This week, Twitter filed suit against five of the worst spam offenders on Twitter. The suit, filed in San Francisco, CA, hopes to shut down these offending spam tools and setting precedents for future exposure for these tools on Twitter.
It remains to be seen if they have a leg to stand on it court, but there are a number of other Twitter rules to follow when it comes to what is spam and what isn’t. For example, it’s against Twitter policy to impersonate a celebrity, add verified badges to your account that are not approved by the Twitter staff, or publish private information like addresses and credit card information.
The Federal Trade Commission got involved in similar complaints regarding email marketing a few years ago. They established certain rules that must be followed when sending unsolicited emails to individuals.
With Twitter taking “spambots” to court there is a feeling in the air that the same kind of legislation maybe the coming down the line for social networks.
The CAN-SPAM act is actually pretty easy to follow and has some very basic rules set in place. Here’s a breakdown of some of the CAN-SPAM rules and how they might affect marketers on Twitter.
Identify the message as an advertisement. Email marketers must disclose in clear language that the email is an advertisement. You already see this happening on Twitter with things that are hash tagged as #client or #ad.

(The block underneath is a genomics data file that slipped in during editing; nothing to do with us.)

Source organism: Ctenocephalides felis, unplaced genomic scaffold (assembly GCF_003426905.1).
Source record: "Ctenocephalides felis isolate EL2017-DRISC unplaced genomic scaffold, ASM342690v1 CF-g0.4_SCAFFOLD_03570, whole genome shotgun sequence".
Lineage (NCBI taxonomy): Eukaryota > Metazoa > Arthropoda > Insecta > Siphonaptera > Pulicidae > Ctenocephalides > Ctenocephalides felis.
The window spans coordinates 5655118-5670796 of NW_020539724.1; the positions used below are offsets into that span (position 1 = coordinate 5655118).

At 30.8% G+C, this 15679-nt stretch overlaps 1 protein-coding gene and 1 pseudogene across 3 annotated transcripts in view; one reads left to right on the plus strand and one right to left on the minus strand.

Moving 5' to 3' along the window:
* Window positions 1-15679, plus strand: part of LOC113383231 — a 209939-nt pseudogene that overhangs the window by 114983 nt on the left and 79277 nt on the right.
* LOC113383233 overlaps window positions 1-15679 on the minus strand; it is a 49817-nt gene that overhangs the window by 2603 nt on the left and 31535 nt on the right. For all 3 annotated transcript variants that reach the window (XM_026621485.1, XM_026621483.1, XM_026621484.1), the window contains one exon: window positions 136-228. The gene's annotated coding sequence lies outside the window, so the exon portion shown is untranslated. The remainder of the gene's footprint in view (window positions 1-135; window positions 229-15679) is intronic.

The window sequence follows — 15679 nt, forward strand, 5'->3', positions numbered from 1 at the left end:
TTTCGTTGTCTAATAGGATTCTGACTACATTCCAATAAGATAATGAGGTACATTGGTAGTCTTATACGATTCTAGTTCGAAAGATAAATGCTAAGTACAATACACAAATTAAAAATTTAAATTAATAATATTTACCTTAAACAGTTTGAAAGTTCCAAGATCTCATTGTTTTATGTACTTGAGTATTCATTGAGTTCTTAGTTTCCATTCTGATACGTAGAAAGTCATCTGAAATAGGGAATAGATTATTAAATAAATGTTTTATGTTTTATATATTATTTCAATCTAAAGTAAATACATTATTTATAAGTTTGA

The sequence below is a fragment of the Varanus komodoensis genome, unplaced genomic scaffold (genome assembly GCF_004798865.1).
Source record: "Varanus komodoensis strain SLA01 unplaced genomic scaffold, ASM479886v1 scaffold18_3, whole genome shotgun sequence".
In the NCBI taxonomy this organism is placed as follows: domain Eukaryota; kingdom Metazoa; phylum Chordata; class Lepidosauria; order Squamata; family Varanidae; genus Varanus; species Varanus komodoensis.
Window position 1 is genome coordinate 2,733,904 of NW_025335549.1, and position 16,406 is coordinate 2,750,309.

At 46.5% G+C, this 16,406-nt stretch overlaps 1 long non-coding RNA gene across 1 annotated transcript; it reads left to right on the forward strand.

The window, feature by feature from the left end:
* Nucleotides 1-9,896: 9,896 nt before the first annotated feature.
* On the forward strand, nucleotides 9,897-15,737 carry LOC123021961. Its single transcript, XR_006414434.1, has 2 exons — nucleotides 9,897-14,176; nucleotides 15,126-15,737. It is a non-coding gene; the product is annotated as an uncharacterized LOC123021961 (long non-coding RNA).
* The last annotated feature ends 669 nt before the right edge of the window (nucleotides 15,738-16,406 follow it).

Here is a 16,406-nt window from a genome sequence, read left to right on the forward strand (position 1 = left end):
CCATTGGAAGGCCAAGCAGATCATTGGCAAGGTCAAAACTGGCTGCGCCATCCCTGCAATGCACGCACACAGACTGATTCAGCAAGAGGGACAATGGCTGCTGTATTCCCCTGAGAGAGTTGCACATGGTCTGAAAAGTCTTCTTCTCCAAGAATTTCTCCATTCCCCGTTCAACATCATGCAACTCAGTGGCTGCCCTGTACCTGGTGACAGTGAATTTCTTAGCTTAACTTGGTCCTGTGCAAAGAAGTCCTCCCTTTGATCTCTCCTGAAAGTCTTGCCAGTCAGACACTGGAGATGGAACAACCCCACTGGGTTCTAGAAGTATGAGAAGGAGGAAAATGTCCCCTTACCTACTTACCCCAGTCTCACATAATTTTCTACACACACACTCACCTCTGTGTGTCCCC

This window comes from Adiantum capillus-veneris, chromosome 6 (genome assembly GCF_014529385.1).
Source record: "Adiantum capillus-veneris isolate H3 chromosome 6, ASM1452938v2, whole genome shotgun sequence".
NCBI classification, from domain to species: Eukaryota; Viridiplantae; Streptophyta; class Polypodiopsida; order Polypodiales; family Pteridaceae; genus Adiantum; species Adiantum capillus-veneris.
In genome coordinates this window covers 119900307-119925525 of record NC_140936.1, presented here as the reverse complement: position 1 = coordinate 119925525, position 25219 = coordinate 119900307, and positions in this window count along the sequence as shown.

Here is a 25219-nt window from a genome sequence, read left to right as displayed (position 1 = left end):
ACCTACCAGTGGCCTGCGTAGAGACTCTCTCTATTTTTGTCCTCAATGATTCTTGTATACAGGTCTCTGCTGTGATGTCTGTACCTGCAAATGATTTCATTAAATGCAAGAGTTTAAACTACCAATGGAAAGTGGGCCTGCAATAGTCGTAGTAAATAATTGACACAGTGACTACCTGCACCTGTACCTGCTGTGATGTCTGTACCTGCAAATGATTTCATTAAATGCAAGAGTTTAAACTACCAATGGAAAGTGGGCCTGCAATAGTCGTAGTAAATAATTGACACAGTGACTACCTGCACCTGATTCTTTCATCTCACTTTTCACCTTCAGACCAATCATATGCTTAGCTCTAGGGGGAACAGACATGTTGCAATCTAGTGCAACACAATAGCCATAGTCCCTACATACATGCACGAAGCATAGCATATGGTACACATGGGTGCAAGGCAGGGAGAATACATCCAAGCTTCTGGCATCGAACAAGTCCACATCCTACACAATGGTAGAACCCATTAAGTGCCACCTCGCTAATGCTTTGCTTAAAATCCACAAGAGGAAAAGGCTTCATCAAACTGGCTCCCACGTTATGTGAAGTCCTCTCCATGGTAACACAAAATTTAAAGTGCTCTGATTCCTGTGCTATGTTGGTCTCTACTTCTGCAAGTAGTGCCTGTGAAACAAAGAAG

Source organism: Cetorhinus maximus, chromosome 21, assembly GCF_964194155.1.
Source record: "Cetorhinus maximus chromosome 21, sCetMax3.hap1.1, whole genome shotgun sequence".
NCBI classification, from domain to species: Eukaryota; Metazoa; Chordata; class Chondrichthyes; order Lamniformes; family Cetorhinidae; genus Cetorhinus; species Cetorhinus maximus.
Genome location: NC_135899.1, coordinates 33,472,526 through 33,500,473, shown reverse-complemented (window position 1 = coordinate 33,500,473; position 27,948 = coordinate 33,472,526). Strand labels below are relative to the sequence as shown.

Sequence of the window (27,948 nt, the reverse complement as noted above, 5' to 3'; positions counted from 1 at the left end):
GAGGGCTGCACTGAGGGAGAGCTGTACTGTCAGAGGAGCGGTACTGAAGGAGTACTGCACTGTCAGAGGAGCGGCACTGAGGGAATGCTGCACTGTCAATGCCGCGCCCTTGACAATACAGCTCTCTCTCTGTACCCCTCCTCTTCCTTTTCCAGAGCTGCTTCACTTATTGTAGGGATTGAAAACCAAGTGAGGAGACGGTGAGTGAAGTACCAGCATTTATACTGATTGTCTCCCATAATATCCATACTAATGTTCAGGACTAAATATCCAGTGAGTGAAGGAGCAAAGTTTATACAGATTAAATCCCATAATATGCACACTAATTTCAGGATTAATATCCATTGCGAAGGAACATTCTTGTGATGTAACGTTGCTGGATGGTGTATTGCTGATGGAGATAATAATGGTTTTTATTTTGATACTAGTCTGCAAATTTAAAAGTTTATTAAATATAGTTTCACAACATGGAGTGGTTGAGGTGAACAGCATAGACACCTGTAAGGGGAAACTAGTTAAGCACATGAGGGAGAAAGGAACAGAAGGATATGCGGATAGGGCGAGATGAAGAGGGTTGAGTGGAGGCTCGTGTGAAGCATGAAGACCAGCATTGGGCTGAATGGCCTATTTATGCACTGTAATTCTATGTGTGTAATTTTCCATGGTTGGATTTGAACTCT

Monitor what others are doing in your name. Hiring a firm to handle marketing and sitting back as they do spam-like things does not relieve you as your legal responsibility. Get into the habit now of looking at all of the social mentions of your website or company so that you can be on top of how the company is marketing your business. Even if they are violating FTC rules without your consent, your company is the one that will be held legally responsible.
Tell recipients where you’re located. Part of the CAN-SPAM act provisions are that emails must have an address and location for the business doing the solicitation. While this can be hard to do in 140 characters, go ahead and check your profile to be sure that your Contact Us page is in your profile or that you have properly identified your city and state.
While it will be some time before the Twitter V. Spammers drama plays out in court, you can start now by protecting your business and incorporating email rules into your social networking marketing policies.